The Doctor Who Quiz Book of Dinosaurs, 1982

Cover illustration by Geoff Hunt.

We promised you dinosaurs! And here are some – with added Doctor Who time travel stamp of approval!

Presenting, the Doctor Who Quiz Book of Dinosaurs, written by Michael Holt, published by Magnet Books, 1982.

This paperback was aimed at children, and took readers on a journey with the 5th Doctor and his companions – Nyssa and Tegan, as they travelled back and forth through time exploring prehistory. The reader is asked to solve puzzles and answer questions after each adventure is told, aided with black and white illustrations by Rowan Barnes-Murphy.

Big bad bird…

According to the Doctor, the terrifying creature pictured below is a kind of hybrid lizard-vulture-woodpecker called Archaeopteryx (say it ‘Arky-op-terricks).

It couldn’t yet fly, and instead ‘glided’ down from the tops of trees to capture its ground prey, whereupon it would “tear him to shreds with its razor-sharp toothed bill.” The creature was too heavy for flight due to having weak wing muscles and solid, heavy bones – as opposed to modern birds who have hollow bones. Its feathers were used as insulation to protect against the cold climate it inhabited.

TVTA theory: Dinosaurs became extinct not because of an asteroid or disease, but because the Archaeopteryx friggin’ ate them all!

Artisit impression of Archaeopteryx. Image: SPL/BBC.

Koringa, the crocodile-wrestling circus lady! 

In the book, according to Nyssa she once saw a video of a lady croc-wrestler called Koringa, who worked with Bertram Mills’ Circus. The Doctor disputes that Koringa wrestled with crocodiles as they are far too deadly, and rather that it was alligators she wrestled. There follows the theory on how Koringa managed to wrestle such a beast, then a quiz about the differences between alligators and crocodiles. Regarding Koringa, I checked – and she really existed; so Nyssa was right.

Rear cover:

Doctor Who bonus book advert:

Doctor Who Best Sellers. 1984.


That’s all for now…

Thank you for avoiding Archaeopteryx with us 🙂 

The Pandemic and I (12) – movie masks, coffee, #BLM, Avaaz, and a very cool cat!

Don Post Dick Tracy and Gremlins 2 masks. 1990. US.

Greetings, vintage mates… a quick post at the end of my week off work before I return this weekend.

In my last post I wrote that during the French period of déconfinement I wanted to:

  • enjoy a week off, after leave restrictions were finally lifted at my work. Check ✅
  • enjoy a real coffee on an outdoor terrace. Check ✅
  • order material for my blog, now the postal service is back to business. Check ✅

Today’s post features some new mask additions to my print advert collection.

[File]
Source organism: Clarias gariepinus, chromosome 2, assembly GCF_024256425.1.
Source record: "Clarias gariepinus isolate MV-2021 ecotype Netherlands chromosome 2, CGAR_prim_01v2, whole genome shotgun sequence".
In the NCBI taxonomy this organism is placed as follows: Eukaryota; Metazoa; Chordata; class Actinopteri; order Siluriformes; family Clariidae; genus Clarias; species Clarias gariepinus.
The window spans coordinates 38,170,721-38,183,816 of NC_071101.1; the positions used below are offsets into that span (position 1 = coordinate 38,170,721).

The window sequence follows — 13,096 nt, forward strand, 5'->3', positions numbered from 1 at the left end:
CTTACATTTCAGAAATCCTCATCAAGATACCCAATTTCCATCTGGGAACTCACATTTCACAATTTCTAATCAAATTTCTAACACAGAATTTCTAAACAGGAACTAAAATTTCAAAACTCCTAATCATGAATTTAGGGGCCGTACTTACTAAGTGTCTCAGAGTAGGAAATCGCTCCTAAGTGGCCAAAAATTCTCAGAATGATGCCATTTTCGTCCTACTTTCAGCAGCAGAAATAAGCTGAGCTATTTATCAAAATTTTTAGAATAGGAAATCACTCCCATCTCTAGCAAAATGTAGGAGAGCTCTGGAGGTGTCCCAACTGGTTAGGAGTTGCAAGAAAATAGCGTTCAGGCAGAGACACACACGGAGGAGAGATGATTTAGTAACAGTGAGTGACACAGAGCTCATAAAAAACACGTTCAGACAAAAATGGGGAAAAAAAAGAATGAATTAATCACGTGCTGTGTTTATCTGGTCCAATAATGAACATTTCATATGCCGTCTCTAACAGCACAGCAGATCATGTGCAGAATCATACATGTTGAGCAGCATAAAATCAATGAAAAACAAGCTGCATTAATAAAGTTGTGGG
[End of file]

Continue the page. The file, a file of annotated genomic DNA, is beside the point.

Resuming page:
Nice to get some new stuff in at last 🙂

Don Post Gremlins masks. Starlog. 1984.

Don Post TMNT Raphael mask. Starlog. 1990.

Continue reading

Six Sentence Stories: Alice in Wonderland performed by the Fruit Ensemble of Pearsida

Agathe Tran Quang My and Biosca art for Anne Sylvestre – Fabulettes 1969.

I’m linking up with Denise at Girlie On The Edge Blog, where she hosts Six Sentence Stories, and everyone is invited to write a story or poem constructed of six sentences based on a cue word given.

This week’s cue word is Passion.

 

 

Alice in Wonderland performed by the Fruit Ensemble of Pearsida 

Once upon a time in a world far beyond our stars, there was a beautiful garden in the Kingdom of Pearsida, inhabited by fruit who lived peacefully together in paradise.

One day, Princess Passion Fruit declared there would be a performance of Alice in Wonderland, and so she built a grand stage in the garden, and from behind the velvet curtains she directed her cast of thespian fruit.

The fine cast included: Alicia Apple in the lead role of Alice (a part she believed she was born to play); the renowned method actor Bartholomew Cavendish Banana as White Rabbit; Spike Rambutan as Cheshire Cat; Marilyn-Mae Mango as March Hare; Bitter Lemon as the Queen of Hearts; and country and western singing star Pow-Pow Pineapples as Mad Hatter.

After many hours of rehearsals the opening night came, and in the audience sat two strangers, travellers from another world – a man and a woman – who watched in silence… goodness, what strange fruit they seemed, everyone thought!

At the end of the play, the strangers left without word, and it was observed by Princess Passion Fruit that her lead actress Alicia was missing, and she cried out to the other fruit: “But where is Alicia Apple, our star?”